Comparison with your budget
It’s critical that your nonprofit perform monthly comparisons of the organization’s financial results to its corresponding budget. Most financial software programs allow the budget to be entered per month and produce statements that compare actual results to what was budgeted.
Make it a policy to investigate any variances greater than a certain dollar amount or percentage. A smaller organization might, for instance, base the dollar amount on the amount used in its check-signing policy. A percentage of 5% to 10% variance is often used as the rule of thumb. This allows you to properly oversee and assess operations in a timely way, and evaluate the performance of individual programs and departments.
Planning for the future
Planning for the near future is critical in today’s lean economy. You can compare actual monthly results through the most recent month, and add future budgeted monthly amounts to prepare a forecast of the full-year results. This “best guess” of what will happen to the organization in financial terms over a given period of time may indicate the need to find more revenue and support and cut back spending. Or you may find just enough resources to buy new technology. Basically, the comparison will indicate whether you’re on track with your original budget or if it should be revised.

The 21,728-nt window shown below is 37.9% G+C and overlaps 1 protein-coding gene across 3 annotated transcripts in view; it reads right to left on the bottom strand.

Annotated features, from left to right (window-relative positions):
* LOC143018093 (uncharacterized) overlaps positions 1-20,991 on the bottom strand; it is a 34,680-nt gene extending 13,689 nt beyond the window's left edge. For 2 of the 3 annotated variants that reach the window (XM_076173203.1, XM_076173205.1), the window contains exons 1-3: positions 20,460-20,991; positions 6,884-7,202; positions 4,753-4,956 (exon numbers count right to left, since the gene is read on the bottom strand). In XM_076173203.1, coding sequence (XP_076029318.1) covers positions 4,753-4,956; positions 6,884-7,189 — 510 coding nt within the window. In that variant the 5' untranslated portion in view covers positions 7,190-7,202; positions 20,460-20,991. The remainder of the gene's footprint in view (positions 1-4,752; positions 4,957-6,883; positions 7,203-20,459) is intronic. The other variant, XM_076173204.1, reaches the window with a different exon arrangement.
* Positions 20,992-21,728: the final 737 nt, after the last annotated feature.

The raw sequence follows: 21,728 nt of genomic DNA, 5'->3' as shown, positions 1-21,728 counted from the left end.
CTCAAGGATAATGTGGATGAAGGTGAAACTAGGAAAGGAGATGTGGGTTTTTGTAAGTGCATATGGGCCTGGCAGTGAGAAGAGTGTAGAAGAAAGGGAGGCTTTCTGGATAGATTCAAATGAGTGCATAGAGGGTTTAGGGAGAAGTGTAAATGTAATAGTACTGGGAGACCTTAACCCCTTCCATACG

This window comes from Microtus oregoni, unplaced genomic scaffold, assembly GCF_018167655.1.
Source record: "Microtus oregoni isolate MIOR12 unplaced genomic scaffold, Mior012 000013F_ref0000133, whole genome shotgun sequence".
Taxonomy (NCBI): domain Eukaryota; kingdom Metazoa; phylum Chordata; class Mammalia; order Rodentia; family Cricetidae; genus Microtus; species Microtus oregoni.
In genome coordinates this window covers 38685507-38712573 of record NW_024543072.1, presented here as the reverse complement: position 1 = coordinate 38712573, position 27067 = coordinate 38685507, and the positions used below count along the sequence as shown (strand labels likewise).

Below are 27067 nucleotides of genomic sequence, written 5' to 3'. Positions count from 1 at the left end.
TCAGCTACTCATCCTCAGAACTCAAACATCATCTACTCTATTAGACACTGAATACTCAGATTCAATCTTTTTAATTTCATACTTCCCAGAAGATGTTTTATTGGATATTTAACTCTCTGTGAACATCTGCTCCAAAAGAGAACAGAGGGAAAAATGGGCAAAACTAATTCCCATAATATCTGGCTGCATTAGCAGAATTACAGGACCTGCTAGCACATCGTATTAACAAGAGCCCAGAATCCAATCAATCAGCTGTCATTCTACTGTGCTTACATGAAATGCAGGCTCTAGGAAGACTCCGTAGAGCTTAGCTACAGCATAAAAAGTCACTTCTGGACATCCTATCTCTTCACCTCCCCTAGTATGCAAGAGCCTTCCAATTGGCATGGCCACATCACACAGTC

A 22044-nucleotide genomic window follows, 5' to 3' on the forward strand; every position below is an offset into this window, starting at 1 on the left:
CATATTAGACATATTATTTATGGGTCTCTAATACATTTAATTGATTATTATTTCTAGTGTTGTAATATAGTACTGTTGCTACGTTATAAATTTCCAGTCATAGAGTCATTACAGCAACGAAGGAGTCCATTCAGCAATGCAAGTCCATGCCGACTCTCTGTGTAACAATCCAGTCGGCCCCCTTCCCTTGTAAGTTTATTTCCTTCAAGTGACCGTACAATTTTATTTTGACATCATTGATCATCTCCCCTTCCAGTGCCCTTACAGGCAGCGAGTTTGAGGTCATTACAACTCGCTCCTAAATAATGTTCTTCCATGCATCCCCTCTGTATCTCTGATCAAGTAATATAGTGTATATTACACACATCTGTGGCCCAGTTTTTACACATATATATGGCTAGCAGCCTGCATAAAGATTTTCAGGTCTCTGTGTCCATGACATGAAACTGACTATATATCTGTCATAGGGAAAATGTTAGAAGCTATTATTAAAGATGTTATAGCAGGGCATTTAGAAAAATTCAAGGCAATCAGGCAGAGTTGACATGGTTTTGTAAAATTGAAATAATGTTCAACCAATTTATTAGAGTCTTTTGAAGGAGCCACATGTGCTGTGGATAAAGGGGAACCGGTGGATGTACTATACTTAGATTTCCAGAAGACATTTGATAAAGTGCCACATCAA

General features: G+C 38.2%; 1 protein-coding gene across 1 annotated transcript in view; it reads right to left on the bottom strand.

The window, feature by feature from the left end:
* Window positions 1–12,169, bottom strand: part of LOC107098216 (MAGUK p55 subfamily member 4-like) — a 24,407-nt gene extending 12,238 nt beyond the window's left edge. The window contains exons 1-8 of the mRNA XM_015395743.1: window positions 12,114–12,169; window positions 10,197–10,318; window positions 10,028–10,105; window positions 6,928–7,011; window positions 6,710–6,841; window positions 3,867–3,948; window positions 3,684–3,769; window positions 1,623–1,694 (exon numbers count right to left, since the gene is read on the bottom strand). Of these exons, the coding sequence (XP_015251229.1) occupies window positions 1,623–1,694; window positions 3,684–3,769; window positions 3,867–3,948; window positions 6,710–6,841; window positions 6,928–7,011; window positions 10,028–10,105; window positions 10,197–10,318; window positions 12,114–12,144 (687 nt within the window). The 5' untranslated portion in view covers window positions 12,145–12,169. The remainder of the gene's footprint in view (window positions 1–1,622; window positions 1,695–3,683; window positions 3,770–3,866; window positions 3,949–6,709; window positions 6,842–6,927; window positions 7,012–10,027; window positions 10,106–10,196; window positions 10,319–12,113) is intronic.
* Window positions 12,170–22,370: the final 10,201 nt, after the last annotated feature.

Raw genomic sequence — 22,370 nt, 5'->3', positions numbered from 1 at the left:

A similar model can be used to prepare a cash-flow projection. This is useful for nonprofits with cyclical cash needs during the year. The projection can help you plan properly and make good investment decisions. If it shows you have excess cash in December, for example, but will need to use the cash in May, invest the cash in such a way that it can be available at the later time.
A barometer on how you’re doing
Financial information should be used to evaluate the organization’s effectiveness in meeting its mission. Monitoring program information from detailed financial records can help determine whether you’re accomplishing specific goals.
If your current year’s objective is to increase membership from 1,500 to 1,800, for example, examine the total membership fees collected and monitor the progress toward your goal. If you need $2 million to build your new facility, use the monthly statement of activities to monitor pledges and develop a detailed listing of pledges receivable to monitor donor payments.
A tool for your future
Comparing your annual results with those of other nonprofits in your industry — or benchmarking against industry statistics — can help identify your organization’s strengths or weaknesses. And this can lead to spotting growth opportunities or reallocating resources. Apply these same ratios over several years and you’ll have the basis for long-range strategic planning and better use of money and resources.
Don’t let it go to waste
Your organization’s accounting staff, management and leaders have put in countless hours recording data for your financial statements and checking their accuracy. Make sure you put this information to good use as you plan your nonprofit’s future.